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Crooks Making Less From Bank Data Look To Steal From Other Businesses (Including Yours)

Things are tough all over, as a new report on the drop in the value of stolen bank data shows. But as stolen bank info drops in price, you can bet that the crooks are going to be looking elsewhere to make up the difference. And small and midsize business data is definitely one of the elsewheres.
Things are tough all over, as a new report on the drop in the value of stolen bank data shows. But as stolen bank info drops in price, you can bet that the crooks are going to be looking elsewhere to make up the difference. And small and midsize business data is definitely one of the elsewheres.Banks are where the money is, Willie Sutton said in explanation of why he robbed them. That was true, of course, but it's so Twentieth Century.

Today, valuable financial and business data is everywhere -- and so are the crooks.

As a result of stolen bank info's decline in price -- a stolen PIN once worth a hundred bucks now might fetch twenty or ten -- Security firm Finjan warns that the crooks are going to be going even more aggressively after non-bank information.

The reason for the price-drop? Business!

In a quarterly report, Finjan argues that cycbercrime has become a highly organized bigbiz operation, run like a business and increasingly targeting new "markets" beyond the financial sector. Success in grtabbing bank data has clotted the market with the stuff -- lowering its value.

In response, cybercriminals are broadening and deepening their information-stealing efforts, and doing so in an orderly, planned way. Just like a well-run business would.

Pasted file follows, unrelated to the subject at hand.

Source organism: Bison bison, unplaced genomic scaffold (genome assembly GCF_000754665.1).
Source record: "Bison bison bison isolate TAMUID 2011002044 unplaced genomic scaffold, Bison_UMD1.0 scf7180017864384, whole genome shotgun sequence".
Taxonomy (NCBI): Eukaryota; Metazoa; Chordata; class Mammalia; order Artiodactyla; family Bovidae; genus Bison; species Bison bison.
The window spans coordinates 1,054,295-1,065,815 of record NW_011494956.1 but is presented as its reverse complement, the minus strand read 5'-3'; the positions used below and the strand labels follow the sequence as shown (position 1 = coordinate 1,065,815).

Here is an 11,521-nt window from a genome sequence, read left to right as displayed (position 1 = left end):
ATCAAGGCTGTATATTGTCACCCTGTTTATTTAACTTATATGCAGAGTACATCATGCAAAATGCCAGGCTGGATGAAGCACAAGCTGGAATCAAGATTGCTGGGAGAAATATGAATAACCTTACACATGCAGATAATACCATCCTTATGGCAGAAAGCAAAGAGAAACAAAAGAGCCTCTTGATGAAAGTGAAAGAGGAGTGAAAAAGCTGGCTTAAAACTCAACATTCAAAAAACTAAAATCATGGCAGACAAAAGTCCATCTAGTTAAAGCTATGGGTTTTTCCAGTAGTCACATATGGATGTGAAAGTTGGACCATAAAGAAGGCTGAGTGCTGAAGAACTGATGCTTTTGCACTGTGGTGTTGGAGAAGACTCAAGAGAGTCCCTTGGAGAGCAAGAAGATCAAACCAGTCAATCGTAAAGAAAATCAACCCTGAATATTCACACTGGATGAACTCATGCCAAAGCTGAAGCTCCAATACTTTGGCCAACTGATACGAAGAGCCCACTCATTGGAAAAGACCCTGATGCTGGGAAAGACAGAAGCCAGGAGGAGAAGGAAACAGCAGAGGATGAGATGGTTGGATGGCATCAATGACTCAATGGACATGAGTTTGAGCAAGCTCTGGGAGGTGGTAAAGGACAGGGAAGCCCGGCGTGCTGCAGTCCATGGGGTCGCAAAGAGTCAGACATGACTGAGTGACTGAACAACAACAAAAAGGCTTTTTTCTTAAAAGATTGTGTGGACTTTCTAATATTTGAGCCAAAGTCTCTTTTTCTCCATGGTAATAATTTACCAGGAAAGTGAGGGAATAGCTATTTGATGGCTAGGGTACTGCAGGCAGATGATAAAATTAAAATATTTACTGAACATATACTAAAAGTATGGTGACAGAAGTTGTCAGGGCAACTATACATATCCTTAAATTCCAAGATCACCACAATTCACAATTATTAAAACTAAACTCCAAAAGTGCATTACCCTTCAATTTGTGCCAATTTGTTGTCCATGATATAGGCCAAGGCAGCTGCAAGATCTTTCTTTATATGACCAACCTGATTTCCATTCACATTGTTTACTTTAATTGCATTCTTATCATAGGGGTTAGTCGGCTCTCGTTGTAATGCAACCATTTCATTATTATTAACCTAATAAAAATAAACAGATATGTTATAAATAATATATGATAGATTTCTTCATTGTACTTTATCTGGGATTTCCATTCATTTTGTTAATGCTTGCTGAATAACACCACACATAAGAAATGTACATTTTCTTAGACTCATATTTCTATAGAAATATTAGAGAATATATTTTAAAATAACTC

And, like any well-run business, the organized cybercrime cartels are driving increased efficiencies through automation, constantly scanning and probing for any vulnerability that can be exploited.

Once inside, they're going after personnel files (rich in Social Security and other confidential information), e-mails that might contain credit card and other numbers, corporate reports and so on.

HR departments (and independent vendors) are a particularly juicy target, with healthcare and medical records are of particular interest because of their potential for generating false but fillable prescriptions.

The point is that you're facing an exceptionally well-organized criminal environment, one that's getting better organized and more aggressive every day.

Be on guard at every level of your company, and make sure your vendors, contractors, partners, customers and above all your employees are too, whatever the nature of your business: banks aren't the only place the money is any more.

And the crooks know it.

Finjan's examination of the organizational structure of cybercrime operations is as fascinating -- and chilling -- as anything you'll find in a thriller, and makes compelling reading.

The details can be found in Finjan's Q2 2008 Web Security Trends Report, downloadable here after taking a survey; no registration required.

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